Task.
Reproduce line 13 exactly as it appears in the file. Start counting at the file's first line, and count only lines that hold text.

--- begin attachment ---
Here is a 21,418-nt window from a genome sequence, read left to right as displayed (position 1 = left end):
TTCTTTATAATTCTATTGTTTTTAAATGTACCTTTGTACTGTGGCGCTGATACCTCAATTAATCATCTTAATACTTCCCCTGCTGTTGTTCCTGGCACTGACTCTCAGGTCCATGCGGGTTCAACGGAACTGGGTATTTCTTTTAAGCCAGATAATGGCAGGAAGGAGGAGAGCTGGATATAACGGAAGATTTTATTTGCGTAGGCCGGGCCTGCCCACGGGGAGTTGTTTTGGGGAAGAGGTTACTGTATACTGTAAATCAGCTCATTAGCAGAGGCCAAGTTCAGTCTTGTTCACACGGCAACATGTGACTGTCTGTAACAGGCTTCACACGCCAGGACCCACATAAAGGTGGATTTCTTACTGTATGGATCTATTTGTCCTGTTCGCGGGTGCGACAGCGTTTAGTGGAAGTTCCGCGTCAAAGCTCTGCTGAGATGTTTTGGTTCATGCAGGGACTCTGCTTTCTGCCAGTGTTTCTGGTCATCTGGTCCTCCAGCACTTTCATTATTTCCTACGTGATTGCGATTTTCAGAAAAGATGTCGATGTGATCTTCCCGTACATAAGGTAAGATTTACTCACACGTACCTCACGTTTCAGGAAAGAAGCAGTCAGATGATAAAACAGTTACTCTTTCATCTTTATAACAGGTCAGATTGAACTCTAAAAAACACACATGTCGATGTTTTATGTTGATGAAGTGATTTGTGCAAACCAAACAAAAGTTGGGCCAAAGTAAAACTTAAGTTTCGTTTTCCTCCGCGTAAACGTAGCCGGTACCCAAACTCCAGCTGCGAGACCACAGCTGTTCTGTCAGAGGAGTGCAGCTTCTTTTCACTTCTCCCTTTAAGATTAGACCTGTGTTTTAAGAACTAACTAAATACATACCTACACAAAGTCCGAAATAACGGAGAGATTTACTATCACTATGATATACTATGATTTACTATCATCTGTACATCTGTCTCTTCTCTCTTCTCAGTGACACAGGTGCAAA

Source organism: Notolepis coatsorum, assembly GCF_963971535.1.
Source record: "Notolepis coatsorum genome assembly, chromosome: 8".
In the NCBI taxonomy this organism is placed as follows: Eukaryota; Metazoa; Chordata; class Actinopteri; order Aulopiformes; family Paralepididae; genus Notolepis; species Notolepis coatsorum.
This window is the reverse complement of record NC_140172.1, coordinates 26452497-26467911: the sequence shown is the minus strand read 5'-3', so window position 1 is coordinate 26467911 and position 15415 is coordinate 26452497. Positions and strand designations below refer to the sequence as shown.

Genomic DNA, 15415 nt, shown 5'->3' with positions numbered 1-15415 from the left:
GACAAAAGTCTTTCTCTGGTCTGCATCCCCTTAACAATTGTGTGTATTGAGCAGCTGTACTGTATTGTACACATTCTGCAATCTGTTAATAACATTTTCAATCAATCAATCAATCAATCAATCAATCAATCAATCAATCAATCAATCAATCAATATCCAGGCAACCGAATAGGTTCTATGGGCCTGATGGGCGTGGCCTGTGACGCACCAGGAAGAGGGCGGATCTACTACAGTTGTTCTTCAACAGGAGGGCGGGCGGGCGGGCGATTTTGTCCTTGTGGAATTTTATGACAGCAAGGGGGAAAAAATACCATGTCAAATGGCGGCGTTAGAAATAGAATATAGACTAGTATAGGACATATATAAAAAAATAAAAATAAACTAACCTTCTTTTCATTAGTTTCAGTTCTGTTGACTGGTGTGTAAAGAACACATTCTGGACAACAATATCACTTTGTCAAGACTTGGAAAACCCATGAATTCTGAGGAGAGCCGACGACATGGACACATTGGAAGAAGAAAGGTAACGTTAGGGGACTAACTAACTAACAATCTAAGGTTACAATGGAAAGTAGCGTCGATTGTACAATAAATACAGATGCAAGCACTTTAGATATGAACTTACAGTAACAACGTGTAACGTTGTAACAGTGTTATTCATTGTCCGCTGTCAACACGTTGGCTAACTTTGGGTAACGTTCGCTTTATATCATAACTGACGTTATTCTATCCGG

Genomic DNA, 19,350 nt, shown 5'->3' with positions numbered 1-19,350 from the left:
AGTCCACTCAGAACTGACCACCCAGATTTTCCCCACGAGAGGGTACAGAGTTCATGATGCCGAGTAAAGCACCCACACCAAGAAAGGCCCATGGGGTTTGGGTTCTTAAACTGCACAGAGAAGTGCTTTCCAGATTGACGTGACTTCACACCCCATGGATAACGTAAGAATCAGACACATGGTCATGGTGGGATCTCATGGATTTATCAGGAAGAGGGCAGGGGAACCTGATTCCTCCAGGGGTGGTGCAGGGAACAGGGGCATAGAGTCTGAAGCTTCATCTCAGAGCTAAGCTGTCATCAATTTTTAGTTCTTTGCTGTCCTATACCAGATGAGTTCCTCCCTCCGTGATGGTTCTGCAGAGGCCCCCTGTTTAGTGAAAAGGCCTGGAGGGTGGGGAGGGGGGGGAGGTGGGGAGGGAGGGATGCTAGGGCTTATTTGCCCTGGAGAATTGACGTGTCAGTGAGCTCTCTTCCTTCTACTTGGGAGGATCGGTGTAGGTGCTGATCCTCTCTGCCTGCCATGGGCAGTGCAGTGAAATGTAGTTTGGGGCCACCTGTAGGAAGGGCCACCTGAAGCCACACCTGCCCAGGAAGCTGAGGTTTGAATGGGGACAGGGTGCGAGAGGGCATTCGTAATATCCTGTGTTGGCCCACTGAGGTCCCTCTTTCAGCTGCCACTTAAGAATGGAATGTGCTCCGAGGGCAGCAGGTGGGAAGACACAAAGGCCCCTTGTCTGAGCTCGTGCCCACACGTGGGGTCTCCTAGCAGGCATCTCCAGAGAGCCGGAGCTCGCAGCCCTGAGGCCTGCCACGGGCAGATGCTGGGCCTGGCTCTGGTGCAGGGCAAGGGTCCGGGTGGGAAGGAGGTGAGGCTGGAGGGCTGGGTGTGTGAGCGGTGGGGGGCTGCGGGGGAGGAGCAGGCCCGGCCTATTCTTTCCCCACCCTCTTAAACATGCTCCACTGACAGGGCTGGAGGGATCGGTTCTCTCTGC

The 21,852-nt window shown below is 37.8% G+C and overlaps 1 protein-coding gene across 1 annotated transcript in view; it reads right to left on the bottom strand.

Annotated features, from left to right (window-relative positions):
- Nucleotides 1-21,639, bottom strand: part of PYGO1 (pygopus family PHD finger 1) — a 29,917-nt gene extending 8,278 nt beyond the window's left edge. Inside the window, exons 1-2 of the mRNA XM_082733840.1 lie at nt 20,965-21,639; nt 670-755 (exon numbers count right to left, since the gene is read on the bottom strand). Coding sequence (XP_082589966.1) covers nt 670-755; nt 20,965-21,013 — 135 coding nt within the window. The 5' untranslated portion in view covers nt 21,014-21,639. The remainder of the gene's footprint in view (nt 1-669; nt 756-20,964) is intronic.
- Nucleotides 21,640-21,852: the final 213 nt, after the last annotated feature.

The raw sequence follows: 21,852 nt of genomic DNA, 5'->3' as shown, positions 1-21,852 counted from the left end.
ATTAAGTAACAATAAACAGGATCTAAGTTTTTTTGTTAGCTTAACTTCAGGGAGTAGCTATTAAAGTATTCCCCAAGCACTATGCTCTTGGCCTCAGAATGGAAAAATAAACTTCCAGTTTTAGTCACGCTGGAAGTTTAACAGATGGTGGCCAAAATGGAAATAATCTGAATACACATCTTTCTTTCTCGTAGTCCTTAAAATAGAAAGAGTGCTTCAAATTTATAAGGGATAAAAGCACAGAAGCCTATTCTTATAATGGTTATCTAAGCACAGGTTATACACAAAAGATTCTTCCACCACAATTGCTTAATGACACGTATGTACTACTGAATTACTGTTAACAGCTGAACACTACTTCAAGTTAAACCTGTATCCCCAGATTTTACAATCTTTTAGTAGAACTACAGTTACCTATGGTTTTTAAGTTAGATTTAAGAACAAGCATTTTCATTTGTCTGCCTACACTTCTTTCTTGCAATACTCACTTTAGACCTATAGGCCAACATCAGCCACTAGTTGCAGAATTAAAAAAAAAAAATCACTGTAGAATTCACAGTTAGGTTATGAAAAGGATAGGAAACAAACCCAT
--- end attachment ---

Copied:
- Nucleotides 1-21,639, bottom strand: part of PYGO1 (pygopus family PHD finger 1) — a 29,917-nt gene extending 8,278 nt beyond the window's left edge. Inside the window, exons 1-2 of the mRNA XM_082733840.1 lie at nt 20,965-21,639; nt 670-755 (exon numbers count right to left, since the gene is read on the bottom strand). Coding sequence (XP_082589966.1) covers nt 670-755; nt 20,965-21,013 — 135 coding nt within the window. The 5' untranslated portion in view covers nt 21,014-21,639. The remainder of the gene's footprint in view (nt 1-669; nt 756-20,964) is intronic.